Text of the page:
The Boston Police Department is closing and revamping its troubled fingerprint unit after it was blamed for a wrongful conviction and a consultant issued a blistering critique, the Boston Globe reports. Police Commissioner Kathleen O’Toole said that the unit, which tries to identify suspects by matching prints found at crime scenes with ones in police files, is “inadequate.” Since it would take two years to train officers to fix the problems, she said that labor relations administrators are talking to the police union about letting the department hire previously trained civilian specialists to run the unit. If a deal can’t be reached, she will hire an outside consultant.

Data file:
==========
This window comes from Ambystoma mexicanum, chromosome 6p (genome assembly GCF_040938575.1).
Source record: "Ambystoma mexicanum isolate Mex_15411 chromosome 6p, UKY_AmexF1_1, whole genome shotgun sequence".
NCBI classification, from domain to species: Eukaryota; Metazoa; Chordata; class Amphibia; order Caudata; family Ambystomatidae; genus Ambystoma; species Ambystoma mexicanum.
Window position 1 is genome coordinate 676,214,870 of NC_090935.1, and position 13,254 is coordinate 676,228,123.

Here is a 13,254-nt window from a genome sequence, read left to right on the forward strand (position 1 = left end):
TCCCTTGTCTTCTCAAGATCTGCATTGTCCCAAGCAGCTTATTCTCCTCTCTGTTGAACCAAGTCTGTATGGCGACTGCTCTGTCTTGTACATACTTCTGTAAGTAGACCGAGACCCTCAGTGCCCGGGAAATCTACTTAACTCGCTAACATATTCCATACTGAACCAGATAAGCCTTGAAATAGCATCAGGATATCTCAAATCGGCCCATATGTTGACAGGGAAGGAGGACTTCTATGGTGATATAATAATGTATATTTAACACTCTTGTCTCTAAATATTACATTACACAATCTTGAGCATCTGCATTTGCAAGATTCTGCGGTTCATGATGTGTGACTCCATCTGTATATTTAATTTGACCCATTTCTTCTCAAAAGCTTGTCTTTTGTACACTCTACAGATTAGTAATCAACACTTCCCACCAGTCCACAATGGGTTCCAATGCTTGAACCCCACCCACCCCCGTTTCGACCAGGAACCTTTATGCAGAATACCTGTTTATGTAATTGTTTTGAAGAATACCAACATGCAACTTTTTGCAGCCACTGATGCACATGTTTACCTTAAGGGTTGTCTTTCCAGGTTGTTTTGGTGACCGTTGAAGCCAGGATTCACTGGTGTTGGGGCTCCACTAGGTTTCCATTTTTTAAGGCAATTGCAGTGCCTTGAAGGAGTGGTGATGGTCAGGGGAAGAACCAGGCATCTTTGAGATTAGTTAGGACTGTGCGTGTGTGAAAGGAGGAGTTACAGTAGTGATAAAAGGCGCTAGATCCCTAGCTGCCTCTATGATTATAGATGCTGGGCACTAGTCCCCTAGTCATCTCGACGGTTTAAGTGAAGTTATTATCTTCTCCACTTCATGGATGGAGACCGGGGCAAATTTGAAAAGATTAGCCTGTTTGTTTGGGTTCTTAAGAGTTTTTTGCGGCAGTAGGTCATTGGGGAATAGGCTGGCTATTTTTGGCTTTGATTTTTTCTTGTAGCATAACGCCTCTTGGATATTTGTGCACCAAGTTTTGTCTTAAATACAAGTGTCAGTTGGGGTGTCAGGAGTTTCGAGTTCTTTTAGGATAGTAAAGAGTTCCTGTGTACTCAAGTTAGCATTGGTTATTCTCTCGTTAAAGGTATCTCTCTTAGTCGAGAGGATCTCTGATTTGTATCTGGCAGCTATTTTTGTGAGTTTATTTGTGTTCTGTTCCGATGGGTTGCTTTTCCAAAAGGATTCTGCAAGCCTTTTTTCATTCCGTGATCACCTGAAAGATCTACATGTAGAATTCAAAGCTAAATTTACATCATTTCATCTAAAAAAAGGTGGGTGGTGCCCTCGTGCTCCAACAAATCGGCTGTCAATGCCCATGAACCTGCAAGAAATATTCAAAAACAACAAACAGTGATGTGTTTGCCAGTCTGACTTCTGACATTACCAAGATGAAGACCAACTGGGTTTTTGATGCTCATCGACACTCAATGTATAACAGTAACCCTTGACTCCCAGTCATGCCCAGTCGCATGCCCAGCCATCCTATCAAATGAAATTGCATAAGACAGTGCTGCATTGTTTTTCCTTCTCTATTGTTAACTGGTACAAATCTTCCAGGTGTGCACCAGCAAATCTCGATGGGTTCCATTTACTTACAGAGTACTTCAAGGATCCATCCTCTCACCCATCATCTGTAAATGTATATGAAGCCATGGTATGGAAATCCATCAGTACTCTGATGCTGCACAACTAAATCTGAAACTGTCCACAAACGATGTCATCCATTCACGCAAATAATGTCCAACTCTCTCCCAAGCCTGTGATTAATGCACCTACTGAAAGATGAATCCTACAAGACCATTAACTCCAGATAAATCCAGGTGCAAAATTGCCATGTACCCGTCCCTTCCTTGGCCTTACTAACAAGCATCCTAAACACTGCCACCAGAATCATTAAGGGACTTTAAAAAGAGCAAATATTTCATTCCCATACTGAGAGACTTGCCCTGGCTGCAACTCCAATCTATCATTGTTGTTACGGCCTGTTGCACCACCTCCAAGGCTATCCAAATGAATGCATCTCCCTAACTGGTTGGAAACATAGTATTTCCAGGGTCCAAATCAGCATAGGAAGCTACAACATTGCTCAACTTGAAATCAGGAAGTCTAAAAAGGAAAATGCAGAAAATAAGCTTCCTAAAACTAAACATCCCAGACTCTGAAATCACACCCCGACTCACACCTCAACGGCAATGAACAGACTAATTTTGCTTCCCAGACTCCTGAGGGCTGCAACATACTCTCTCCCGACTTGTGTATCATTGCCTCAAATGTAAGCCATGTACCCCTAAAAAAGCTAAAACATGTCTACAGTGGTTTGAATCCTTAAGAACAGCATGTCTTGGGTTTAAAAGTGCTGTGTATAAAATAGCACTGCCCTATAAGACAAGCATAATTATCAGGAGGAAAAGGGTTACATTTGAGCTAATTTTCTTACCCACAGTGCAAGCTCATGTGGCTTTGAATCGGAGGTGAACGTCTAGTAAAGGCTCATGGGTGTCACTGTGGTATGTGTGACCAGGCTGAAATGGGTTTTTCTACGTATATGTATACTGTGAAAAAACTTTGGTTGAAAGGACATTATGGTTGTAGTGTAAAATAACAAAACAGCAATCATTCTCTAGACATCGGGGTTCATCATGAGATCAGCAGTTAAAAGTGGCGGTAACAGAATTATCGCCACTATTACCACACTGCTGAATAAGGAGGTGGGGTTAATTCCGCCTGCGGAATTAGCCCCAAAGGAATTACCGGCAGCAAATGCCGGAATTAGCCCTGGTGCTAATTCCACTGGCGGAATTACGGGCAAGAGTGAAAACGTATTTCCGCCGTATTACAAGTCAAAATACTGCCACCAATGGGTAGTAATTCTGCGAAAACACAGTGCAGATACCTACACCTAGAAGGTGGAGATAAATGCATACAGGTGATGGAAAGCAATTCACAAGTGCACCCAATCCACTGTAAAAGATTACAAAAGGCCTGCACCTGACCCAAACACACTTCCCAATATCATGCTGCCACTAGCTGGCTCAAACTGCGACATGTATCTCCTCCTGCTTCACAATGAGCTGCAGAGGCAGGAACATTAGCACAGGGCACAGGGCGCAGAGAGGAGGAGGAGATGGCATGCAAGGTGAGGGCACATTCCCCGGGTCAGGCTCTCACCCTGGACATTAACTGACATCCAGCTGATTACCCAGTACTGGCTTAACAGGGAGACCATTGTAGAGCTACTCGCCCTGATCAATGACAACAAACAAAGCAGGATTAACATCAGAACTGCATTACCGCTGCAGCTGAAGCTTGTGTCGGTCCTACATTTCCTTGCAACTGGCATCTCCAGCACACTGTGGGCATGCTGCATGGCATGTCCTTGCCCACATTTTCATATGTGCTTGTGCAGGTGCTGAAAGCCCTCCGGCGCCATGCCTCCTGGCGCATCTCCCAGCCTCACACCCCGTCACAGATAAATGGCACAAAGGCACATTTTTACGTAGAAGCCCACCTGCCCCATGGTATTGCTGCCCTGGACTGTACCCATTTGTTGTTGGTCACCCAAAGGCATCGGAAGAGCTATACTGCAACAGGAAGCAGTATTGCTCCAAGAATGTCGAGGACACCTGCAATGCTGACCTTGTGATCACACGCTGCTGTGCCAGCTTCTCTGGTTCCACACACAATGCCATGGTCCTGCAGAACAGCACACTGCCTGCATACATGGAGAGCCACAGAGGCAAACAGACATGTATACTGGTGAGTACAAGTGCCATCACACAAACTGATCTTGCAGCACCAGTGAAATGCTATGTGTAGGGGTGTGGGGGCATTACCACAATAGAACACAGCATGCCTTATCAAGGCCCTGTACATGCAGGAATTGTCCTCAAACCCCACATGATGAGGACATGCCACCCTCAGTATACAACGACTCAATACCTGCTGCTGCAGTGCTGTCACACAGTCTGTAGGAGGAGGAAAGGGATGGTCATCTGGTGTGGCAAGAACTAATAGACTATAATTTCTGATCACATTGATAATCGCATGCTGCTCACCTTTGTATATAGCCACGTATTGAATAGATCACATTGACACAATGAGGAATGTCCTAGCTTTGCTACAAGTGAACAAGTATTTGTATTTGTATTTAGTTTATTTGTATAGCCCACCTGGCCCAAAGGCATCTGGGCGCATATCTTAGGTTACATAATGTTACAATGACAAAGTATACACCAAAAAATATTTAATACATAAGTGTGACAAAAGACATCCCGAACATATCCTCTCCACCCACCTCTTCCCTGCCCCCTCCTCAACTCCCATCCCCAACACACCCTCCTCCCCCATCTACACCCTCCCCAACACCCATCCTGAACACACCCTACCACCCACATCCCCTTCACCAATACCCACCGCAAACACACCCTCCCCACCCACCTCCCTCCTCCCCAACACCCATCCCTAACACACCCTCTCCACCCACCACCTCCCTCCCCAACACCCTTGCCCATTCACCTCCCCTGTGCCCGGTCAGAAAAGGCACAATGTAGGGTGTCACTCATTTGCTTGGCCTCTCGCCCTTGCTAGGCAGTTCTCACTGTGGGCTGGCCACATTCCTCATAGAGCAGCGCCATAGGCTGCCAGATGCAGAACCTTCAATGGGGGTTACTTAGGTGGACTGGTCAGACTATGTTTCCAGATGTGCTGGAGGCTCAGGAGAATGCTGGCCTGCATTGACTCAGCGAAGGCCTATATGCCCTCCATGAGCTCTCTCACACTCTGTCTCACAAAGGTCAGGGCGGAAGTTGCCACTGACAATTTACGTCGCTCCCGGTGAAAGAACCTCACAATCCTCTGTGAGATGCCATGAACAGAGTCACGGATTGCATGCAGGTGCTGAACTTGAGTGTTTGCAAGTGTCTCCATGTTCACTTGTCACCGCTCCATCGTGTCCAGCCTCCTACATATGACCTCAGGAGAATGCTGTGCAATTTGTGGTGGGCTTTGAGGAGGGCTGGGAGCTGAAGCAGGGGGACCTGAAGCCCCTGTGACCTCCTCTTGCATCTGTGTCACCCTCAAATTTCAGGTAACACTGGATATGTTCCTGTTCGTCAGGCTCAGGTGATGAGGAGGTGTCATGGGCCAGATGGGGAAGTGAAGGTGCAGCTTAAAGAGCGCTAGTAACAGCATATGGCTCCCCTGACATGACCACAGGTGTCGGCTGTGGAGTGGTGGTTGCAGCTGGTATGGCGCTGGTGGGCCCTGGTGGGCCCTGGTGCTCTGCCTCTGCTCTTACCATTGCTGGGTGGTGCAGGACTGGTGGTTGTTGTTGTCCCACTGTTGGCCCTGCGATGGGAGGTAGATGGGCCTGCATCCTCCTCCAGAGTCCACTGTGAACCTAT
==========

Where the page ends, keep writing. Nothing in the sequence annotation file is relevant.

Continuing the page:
Pending a longer-term solution, State Police will do the work, while the police unit will continue the less scientifically rigorous duties of indexing fingerprints. The shutdown is a blow to a big-city police department that holds itself up as a national model. “It’s not typical at all,” said Dr. Michael Baden, a former chief medical examiner in New York state and a prominent forensic pathologist. “Normally things have to be pretty bad before a lab is shut down.” Until a judge freed him in January, Stephan Cowans spent six years in prison after the unit wrongly matched his print with a fingerprint from a glass mug found at a crime scene where a police officer was shot and wounded in 1997. “Out of all the bad needs to come some good,” O’Toole said. “The latent print section is inadequate. They’re not up to industry standard.”